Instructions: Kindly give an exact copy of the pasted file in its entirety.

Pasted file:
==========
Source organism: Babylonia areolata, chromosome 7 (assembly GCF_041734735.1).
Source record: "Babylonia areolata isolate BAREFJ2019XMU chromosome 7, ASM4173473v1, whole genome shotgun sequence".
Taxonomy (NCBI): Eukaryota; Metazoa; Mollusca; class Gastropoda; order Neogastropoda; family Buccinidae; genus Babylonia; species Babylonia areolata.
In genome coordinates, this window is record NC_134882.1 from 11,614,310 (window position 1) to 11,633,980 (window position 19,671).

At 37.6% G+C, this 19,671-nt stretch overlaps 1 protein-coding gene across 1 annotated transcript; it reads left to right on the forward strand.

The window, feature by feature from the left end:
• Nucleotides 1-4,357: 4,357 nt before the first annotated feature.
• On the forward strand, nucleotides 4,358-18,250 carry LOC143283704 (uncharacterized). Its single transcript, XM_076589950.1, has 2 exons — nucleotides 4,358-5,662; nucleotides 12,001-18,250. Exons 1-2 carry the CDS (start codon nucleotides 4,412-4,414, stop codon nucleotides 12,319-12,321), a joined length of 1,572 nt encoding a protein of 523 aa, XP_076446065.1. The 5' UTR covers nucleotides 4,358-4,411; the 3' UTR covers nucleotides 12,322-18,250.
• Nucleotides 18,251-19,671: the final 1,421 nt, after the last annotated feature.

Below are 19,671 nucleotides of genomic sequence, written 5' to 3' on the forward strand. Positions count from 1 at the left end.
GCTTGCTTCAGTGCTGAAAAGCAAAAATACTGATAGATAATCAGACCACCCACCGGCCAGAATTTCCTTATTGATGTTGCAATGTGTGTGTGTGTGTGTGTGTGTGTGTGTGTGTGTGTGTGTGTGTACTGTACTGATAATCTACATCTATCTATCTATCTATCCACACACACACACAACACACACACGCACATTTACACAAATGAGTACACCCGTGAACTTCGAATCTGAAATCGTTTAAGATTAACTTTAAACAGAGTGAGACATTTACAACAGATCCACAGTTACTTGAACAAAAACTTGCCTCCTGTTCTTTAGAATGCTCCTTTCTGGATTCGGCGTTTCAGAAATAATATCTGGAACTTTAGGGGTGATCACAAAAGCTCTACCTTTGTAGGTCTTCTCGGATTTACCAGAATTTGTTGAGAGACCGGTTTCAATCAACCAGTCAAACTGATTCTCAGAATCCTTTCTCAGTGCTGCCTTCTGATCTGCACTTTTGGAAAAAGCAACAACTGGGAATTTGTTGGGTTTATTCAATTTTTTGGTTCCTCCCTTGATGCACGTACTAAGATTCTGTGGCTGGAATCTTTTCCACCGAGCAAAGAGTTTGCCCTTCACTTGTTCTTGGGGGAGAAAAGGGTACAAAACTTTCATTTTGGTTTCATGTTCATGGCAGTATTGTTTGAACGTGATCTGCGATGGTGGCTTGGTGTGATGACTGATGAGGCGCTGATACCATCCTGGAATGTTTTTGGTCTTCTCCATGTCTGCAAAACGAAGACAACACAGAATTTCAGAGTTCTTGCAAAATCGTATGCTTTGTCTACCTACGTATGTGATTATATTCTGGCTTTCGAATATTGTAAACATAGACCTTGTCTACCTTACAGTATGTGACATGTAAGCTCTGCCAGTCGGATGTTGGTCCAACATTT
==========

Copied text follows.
Source organism: Babylonia areolata, chromosome 7 (assembly GCF_041734735.1).
Source record: "Babylonia areolata isolate BAREFJ2019XMU chromosome 7, ASM4173473v1, whole genome shotgun sequence".
Taxonomy (NCBI): Eukaryota; Metazoa; Mollusca; class Gastropoda; order Neogastropoda; family Buccinidae; genus Babylonia; species Babylonia areolata.
In genome coordinates, this window is record NC_134882.1 from 11,614,310 (window position 1) to 11,633,980 (window position 19,671).

At 37.6% G+C, this 19,671-nt stretch overlaps 1 protein-coding gene across 1 annotated transcript; it reads left to right on the forward strand.

The window, feature by feature from the left end:
• Nucleotides 1-4,357: 4,357 nt before the first annotated feature.
• On the forward strand, nucleotides 4,358-18,250 carry LOC143283704 (uncharacterized). Its single transcript, XM_076589950.1, has 2 exons — nucleotides 4,358-5,662; nucleotides 12,001-18,250. Exons 1-2 carry the CDS (start codon nucleotides 4,412-4,414, stop codon nucleotides 12,319-12,321), a joined length of 1,572 nt encoding a protein of 523 aa, XP_076446065.1. The 5' UTR covers nucleotides 4,358-4,411; the 3' UTR covers nucleotides 12,322-18,250.
• Nucleotides 18,251-19,671: the final 1,421 nt, after the last annotated feature.

Below are 19,671 nucleotides of genomic sequence, written 5' to 3' on the forward strand. Positions count from 1 at the left end.
GCTTGCTTCAGTGCTGAAAAGCAAAAATACTGATAGATAATCAGACCACCCACCGGCCAGAATTTCCTTATTGATGTTGCAATGTGTGTGTGTGTGTGTGTGTGTGTGTGTGTGTGTGTGTGTGTGTACTGTACTGATAATCTACATCTATCTATCTATCTATCCACACACACACACAACACACACACGCACATTTACACAAATGAGTACACCCGTGAACTTCGAATCTGAAATCGTTTAAGATTAACTTTAAACAGAGTGAGACATTTACAACAGATCCACAGTTACTTGAACAAAAACTTGCCTCCTGTTCTTTAGAATGCTCCTTTCTGGATTCGGCGTTTCAGAAATAATATCTGGAACTTTAGGGGTGATCACAAAAGCTCTACCTTTGTAGGTCTTCTCGGATTTACCAGAATTTGTTGAGAGACCGGTTTCAATCAACCAGTCAAACTGATTCTCAGAATCCTTTCTCAGTGCTGCCTTCTGATCTGCACTTTTGGAAAAAGCAACAACTGGGAATTTGTTGGGTTTATTCAATTTTTTGGTTCCTCCCTTGATGCACGTACTAAGATTCTGTGGCTGGAATCTTTTCCACCGAGCAAAGAGTTTGCCCTTCACTTGTTCTTGGGGGAGAAAAGGGTACAAAACTTTCATTTTGGTTTCATGTTCATGGCAGTATTGTTTGAACGTGATCTGCGATGGTGGCTTGGTGTGATGACTGATGAGGCGCTGATACCATCCTGGAATGTTTTTGGTCTTCTCCATGTCTGCAAAACGAAGACAACACAGAATTTCAGAGTTCTTGCAAAATCGTATGCTTTGTCTACCTACGTATGTGATTATATTCTGGCTTTCGAATATTGTAAACATAGACCTTGTCTACCTTACAGTATGTGACATGTAAGCTCTGCCAGTCGGATGTTGGTCCAACATTT